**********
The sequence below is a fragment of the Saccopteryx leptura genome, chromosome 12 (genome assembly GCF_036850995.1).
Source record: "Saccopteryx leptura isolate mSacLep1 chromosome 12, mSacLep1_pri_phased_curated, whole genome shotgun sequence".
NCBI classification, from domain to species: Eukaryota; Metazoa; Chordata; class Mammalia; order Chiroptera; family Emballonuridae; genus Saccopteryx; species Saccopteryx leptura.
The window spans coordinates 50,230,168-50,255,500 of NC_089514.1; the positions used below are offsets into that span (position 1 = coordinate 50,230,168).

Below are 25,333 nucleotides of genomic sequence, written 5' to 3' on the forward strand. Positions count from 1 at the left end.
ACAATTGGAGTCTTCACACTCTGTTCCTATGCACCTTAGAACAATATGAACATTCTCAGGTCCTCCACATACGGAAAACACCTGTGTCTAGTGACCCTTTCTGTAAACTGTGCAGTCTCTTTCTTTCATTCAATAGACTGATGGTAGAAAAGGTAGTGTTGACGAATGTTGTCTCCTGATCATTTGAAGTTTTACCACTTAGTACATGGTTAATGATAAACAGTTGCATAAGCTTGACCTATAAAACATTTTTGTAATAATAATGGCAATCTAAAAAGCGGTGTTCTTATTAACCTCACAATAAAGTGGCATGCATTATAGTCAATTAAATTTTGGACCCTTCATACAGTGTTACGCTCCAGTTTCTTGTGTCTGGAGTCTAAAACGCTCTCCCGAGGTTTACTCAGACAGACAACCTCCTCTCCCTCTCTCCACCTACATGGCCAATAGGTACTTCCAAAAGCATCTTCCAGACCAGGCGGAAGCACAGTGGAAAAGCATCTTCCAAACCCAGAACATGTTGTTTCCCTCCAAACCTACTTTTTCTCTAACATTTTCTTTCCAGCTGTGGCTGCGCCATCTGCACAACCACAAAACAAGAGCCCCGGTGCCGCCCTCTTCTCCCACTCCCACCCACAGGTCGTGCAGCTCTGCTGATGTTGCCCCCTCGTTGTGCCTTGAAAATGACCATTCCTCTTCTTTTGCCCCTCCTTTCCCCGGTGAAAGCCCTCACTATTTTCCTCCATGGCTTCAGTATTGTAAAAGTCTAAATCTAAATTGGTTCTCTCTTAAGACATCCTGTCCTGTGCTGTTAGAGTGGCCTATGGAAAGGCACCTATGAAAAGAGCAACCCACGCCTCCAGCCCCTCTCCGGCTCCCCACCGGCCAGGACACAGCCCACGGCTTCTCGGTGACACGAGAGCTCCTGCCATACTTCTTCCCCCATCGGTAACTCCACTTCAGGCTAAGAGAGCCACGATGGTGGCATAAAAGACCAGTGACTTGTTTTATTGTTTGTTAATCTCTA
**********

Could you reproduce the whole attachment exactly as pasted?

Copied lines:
The sequence below is a fragment of the Saccopteryx leptura genome, chromosome 12 (genome assembly GCF_036850995.1).
Source record: "Saccopteryx leptura isolate mSacLep1 chromosome 12, mSacLep1_pri_phased_curated, whole genome shotgun sequence".
NCBI classification, from domain to species: Eukaryota; Metazoa; Chordata; class Mammalia; order Chiroptera; family Emballonuridae; genus Saccopteryx; species Saccopteryx leptura.
The window spans coordinates 50,230,168-50,255,500 of NC_089514.1; the positions used below are offsets into that span (position 1 = coordinate 50,230,168).

Below are 25,333 nucleotides of genomic sequence, written 5' to 3' on the forward strand. Positions count from 1 at the left end.
ACAATTGGAGTCTTCACACTCTGTTCCTATGCACCTTAGAACAATATGAACATTCTCAGGTCCTCCACATACGGAAAACACCTGTGTCTAGTGACCCTTTCTGTAAACTGTGCAGTCTCTTTCTTTCATTCAATAGACTGATGGTAGAAAAGGTAGTGTTGACGAATGTTGTCTCCTGATCATTTGAAGTTTTACCACTTAGTACATGGTTAATGATAAACAGTTGCATAAGCTTGACCTATAAAACATTTTTGTAATAATAATGGCAATCTAAAAAGCGGTGTTCTTATTAACCTCACAATAAAGTGGCATGCATTATAGTCAATTAAATTTTGGACCCTTCATACAGTGTTACGCTCCAGTTTCTTGTGTCTGGAGTCTAAAACGCTCTCCCGAGGTTTACTCAGACAGACAACCTCCTCTCCCTCTCTCCACCTACATGGCCAATAGGTACTTCCAAAAGCATCTTCCAGACCAGGCGGAAGCACAGTGGAAAAGCATCTTCCAAACCCAGAACATGTTGTTTCCCTCCAAACCTACTTTTTCTCTAACATTTTCTTTCCAGCTGTGGCTGCGCCATCTGCACAACCACAAAACAAGAGCCCCGGTGCCGCCCTCTTCTCCCACTCCCACCCACAGGTCGTGCAGCTCTGCTGATGTTGCCCCCTCGTTGTGCCTTGAAAATGACCATTCCTCTTCTTTTGCCCCTCCTTTCCCCGGTGAAAGCCCTCACTATTTTCCTCCATGGCTTCAGTATTGTAAAAGTCTAAATCTAAATTGGTTCTCTCTTAAGACATCCTGTCCTGTGCTGTTAGAGTGGCCTATGGAAAGGCACCTATGAAAAGAGCAACCCACGCCTCCAGCCCCTCTCCGGCTCCCCACCGGCCAGGACACAGCCCACGGCTTCTCGGTGACACGAGAGCTCCTGCCATACTTCTTCCCCCATCGGTAACTCCACTTCAGGCTAAGAGAGCCACGATGGTGGCATAAAAGACCAGTGACTTGTTTTATTGTTTGTTAATCTCTA